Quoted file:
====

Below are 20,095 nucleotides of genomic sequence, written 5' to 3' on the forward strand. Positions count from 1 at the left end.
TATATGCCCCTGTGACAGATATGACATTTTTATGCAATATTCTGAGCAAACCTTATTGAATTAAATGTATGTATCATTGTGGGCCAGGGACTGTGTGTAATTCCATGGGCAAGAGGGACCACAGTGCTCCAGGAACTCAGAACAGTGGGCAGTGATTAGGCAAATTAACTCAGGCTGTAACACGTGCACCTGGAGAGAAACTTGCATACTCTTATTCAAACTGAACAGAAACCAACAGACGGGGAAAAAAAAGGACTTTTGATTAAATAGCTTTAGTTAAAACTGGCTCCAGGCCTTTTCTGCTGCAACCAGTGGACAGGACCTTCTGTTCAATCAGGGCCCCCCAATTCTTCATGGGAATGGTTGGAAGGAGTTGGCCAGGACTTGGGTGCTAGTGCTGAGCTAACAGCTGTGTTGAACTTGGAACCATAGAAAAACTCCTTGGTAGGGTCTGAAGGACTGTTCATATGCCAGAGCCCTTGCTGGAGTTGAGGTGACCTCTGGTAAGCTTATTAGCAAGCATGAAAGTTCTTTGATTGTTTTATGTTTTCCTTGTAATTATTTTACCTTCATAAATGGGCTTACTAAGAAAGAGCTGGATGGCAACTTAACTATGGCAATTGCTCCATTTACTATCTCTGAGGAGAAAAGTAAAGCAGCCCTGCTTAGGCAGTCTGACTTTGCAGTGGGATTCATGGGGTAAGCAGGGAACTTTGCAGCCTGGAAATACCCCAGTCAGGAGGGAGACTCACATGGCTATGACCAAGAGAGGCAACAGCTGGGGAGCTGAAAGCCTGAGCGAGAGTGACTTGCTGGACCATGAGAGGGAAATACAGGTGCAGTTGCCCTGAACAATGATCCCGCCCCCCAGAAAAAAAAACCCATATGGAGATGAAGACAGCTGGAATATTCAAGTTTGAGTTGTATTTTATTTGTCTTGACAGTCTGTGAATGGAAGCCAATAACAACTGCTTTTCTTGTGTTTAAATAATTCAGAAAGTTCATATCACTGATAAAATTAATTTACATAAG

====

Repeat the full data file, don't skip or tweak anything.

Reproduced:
Below are 20,095 nucleotides of genomic sequence, written 5' to 3' on the forward strand. Positions count from 1 at the left end.
TATATGCCCCTGTGACAGATATGACATTTTTATGCAATATTCTGAGCAAACCTTATTGAATTAAATGTATGTATCATTGTGGGCCAGGGACTGTGTGTAATTCCATGGGCAAGAGGGACCACAGTGCTCCAGGAACTCAGAACAGTGGGCAGTGATTAGGCAAATTAACTCAGGCTGTAACACGTGCACCTGGAGAGAAACTTGCATACTCTTATTCAAACTGAACAGAAACCAACAGACGGGGAAAAAAAAGGACTTTTGATTAAATAGCTTTAGTTAAAACTGGCTCCAGGCCTTTTCTGCTGCAACCAGTGGACAGGACCTTCTGTTCAATCAGGGCCCCCCAATTCTTCATGGGAATGGTTGGAAGGAGTTGGCCAGGACTTGGGTGCTAGTGCTGAGCTAACAGCTGTGTTGAACTTGGAACCATAGAAAAACTCCTTGGTAGGGTCTGAAGGACTGTTCATATGCCAGAGCCCTTGCTGGAGTTGAGGTGACCTCTGGTAAGCTTATTAGCAAGCATGAAAGTTCTTTGATTGTTTTATGTTTTCCTTGTAATTATTTTACCTTCATAAATGGGCTTACTAAGAAAGAGCTGGATGGCAACTTAACTATGGCAATTGCTCCATTTACTATCTCTGAGGAGAAAAGTAAAGCAGCCCTGCTTAGGCAGTCTGACTTTGCAGTGGGATTCATGGGGTAAGCAGGGAACTTTGCAGCCTGGAAATACCCCAGTCAGGAGGGAGACTCACATGGCTATGACCAAGAGAGGCAACAGCTGGGGAGCTGAAAGCCTGAGCGAGAGTGACTTGCTGGACCATGAGAGGGAAATACAGGTGCAGTTGCCCTGAACAATGATCCCGCCCCCCAGAAAAAAAAACCCATATGGAGATGAAGACAGCTGGAATATTCAAGTTTGAGTTGTATTTTATTTGTCTTGACAGTCTGTGAATGGAAGCCAATAACAACTGCTTTTCTTGTGTTTAAATAATTCAGAAAGTTCATATCACTGATAAAATTAATTTACATAAG